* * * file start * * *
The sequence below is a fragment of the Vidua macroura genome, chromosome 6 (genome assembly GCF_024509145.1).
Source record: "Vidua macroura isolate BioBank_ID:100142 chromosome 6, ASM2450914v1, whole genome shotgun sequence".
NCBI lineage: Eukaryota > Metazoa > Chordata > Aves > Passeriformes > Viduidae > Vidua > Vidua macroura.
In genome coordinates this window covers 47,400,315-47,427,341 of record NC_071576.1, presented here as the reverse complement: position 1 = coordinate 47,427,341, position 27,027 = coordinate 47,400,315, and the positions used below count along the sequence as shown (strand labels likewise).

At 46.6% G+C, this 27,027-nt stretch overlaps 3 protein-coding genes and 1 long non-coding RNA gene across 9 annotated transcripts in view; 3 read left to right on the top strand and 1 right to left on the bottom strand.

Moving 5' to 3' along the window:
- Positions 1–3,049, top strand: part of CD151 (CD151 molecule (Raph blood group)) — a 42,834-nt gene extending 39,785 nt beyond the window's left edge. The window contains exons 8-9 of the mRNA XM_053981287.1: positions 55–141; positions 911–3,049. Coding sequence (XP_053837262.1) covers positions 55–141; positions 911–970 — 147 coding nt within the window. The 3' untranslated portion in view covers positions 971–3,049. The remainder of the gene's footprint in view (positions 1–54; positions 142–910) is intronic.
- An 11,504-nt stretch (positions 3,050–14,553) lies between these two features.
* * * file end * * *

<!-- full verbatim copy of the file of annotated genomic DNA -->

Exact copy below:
The sequence below is a fragment of the Vidua macroura genome, chromosome 6 (genome assembly GCF_024509145.1).
Source record: "Vidua macroura isolate BioBank_ID:100142 chromosome 6, ASM2450914v1, whole genome shotgun sequence".
NCBI lineage: Eukaryota > Metazoa > Chordata > Aves > Passeriformes > Viduidae > Vidua > Vidua macroura.
In genome coordinates this window covers 47,400,315-47,427,341 of record NC_071576.1, presented here as the reverse complement: position 1 = coordinate 47,427,341, position 27,027 = coordinate 47,400,315, and the positions used below count along the sequence as shown (strand labels likewise).

At 46.6% G+C, this 27,027-nt stretch overlaps 3 protein-coding genes and 1 long non-coding RNA gene across 9 annotated transcripts in view; 3 read left to right on the top strand and 1 right to left on the bottom strand.

Moving 5' to 3' along the window:
- Positions 1–3,049, top strand: part of CD151 (CD151 molecule (Raph blood group)) — a 42,834-nt gene extending 39,785 nt beyond the window's left edge. The window contains exons 8-9 of the mRNA XM_053981287.1: positions 55–141; positions 911–3,049. Coding sequence (XP_053837262.1) covers positions 55–141; positions 911–970 — 147 coding nt within the window. The 3' untranslated portion in view covers positions 971–3,049. The remainder of the gene's footprint in view (positions 1–54; positions 142–910) is intronic.
- An 11,504-nt stretch (positions 3,050–14,553) lies between these two features.